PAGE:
• Nurnberger JI, Blehar MC, Kaufmann CA, York-Cooler C, Simpson SG, Harkavy-Friedman J, et al. Diagnostic interview for genetic studies. Rationale, unique features, and training. NIMH Genetics Initiative. Arch Gen Psychiatry. 1994;51:849–859. [PubMed]
  • Ross DE, Thaker GK, Buchanan RW, Kirkpatrick B, Lahti AC, Medoff D, et al. Eye tracking disorder in schizophrenia is characterized by specific ocular motor defects and is associated with the deficit syndrome. Biol Psychiatry. 1997;42:781–796. [PubMed]
  • Ross DE, Thaker GK, Buchanan RW, Lahti AC, Medoff D, Bartko JJ, et al. Association of abnormal smooth pursuit eye movements with the deficit syndrome in schizophrenic patients. Am J Psychiatry. 1996;153:1158–1165. [PubMed]
  • Schooler C. Birth order and schizophrenia. Arch Gen Psychiatry. 1961;4:91–97. [PubMed]
  • Schooler C. Birth order and hospitalization for schizophrenia. J Abnorm Social Psychol. 1964;69:574–579. [PubMed]
  • Shagass C, Roemer RA, Amadeo M. Eye-tracking performance and engagement of attention. Arch Gen Psychiatry. 1976;33:121–125. [PubMed]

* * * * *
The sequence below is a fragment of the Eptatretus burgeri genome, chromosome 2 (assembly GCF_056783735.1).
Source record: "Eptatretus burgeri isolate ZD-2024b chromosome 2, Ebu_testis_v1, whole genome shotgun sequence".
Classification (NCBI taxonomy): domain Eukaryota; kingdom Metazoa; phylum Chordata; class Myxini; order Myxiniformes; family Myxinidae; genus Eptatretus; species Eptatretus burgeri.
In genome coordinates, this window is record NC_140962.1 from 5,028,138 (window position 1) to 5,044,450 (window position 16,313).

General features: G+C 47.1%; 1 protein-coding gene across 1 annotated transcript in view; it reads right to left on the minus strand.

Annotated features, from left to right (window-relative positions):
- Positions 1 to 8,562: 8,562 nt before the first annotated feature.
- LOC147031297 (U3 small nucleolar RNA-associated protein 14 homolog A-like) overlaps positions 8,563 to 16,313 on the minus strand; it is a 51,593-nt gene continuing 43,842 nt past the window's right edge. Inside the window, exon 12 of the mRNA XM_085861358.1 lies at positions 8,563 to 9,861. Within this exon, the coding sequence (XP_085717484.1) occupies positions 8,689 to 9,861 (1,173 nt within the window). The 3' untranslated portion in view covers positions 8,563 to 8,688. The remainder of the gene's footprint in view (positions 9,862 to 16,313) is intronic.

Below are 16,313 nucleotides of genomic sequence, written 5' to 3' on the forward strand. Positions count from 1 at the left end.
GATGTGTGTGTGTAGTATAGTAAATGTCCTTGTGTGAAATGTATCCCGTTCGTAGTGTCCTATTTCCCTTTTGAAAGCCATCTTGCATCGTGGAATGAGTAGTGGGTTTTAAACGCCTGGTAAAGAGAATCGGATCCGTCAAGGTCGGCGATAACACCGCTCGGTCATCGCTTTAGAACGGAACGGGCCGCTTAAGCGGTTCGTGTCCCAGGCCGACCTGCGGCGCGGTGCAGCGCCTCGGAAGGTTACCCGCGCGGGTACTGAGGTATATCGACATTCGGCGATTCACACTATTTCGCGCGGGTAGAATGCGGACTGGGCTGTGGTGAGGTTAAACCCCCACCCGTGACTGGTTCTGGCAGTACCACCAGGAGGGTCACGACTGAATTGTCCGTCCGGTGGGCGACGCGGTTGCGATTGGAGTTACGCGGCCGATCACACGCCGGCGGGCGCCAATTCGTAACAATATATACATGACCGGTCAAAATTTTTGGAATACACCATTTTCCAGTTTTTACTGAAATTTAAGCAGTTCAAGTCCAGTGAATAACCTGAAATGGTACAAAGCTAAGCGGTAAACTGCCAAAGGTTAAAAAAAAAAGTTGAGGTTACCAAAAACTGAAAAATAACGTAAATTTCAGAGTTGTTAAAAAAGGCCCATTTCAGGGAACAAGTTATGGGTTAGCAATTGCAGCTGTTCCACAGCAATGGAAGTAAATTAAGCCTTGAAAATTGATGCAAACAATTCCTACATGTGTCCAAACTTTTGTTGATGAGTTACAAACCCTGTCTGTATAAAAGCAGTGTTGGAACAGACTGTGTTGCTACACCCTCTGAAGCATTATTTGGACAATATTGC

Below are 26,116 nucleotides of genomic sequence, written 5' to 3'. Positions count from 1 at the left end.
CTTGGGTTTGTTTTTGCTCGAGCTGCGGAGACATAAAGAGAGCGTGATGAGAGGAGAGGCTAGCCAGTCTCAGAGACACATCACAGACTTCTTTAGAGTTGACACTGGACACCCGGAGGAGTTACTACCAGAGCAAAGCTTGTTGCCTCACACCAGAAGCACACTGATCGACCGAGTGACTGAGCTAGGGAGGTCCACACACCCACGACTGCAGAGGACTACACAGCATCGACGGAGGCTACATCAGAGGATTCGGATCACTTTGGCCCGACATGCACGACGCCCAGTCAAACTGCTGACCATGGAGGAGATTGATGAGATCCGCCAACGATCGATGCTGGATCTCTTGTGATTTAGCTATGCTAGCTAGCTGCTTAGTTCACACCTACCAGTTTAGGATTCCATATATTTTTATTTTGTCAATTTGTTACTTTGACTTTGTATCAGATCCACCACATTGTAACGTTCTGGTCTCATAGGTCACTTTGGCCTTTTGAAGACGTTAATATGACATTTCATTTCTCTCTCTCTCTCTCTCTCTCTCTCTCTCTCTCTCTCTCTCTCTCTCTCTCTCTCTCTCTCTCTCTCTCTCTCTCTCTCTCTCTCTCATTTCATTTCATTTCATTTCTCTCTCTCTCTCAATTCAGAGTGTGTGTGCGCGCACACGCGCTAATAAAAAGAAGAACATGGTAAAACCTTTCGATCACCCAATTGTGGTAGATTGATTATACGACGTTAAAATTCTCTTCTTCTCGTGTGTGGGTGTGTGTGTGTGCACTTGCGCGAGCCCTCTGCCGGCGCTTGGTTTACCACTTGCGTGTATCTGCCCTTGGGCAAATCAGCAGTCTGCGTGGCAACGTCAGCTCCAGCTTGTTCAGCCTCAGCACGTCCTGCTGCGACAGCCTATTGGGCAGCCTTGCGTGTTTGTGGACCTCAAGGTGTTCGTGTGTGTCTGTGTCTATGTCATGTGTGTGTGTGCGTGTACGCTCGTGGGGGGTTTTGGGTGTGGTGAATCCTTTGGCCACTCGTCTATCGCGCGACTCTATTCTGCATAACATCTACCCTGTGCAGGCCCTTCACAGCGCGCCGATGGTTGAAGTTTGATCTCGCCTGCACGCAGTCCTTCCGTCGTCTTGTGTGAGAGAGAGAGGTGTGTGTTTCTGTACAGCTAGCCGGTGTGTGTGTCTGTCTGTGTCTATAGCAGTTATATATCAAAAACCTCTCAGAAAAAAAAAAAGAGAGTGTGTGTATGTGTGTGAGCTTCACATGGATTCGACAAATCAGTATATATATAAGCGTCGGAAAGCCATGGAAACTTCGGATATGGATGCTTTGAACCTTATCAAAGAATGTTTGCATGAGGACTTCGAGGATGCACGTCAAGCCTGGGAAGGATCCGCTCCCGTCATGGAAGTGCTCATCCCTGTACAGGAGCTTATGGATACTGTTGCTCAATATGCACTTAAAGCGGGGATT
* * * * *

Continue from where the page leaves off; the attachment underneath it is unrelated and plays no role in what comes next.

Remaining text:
• Stedman TJ, Clair AL. Neuropsychological, neurological and symptom correlates of impaired olfactory identification in schizophrenia. Schizophr Res. 1998;32:23–30. [PubMed]
  • Tamminga CA, Thaker GK, Buchanan R, Kirkpatrick B, Alphs LD, Chase TN, et al. Limbic system abnormalities identified in schizophrenia using positron emission tomography with fluorodeoxyglucose and neocortical alterations with deficit syndrome. Arch Gen Psychiatry. 1992;49:522–530. [PubMed]
  • Turetsky BI, Moberg PJ, Yousem DM, Doty RL, Arnold SE, Gur RE. Reduced olfactory bulb volume in patients with schizophrenia. Am J Psychiatry. 2000;157:828–830. [PubMed]
  • Weller A, Weller L. Examination of menstrual synchrony among women basketball players. Psychoneuroendocrinology. 1995;20:613–622. [PubMed]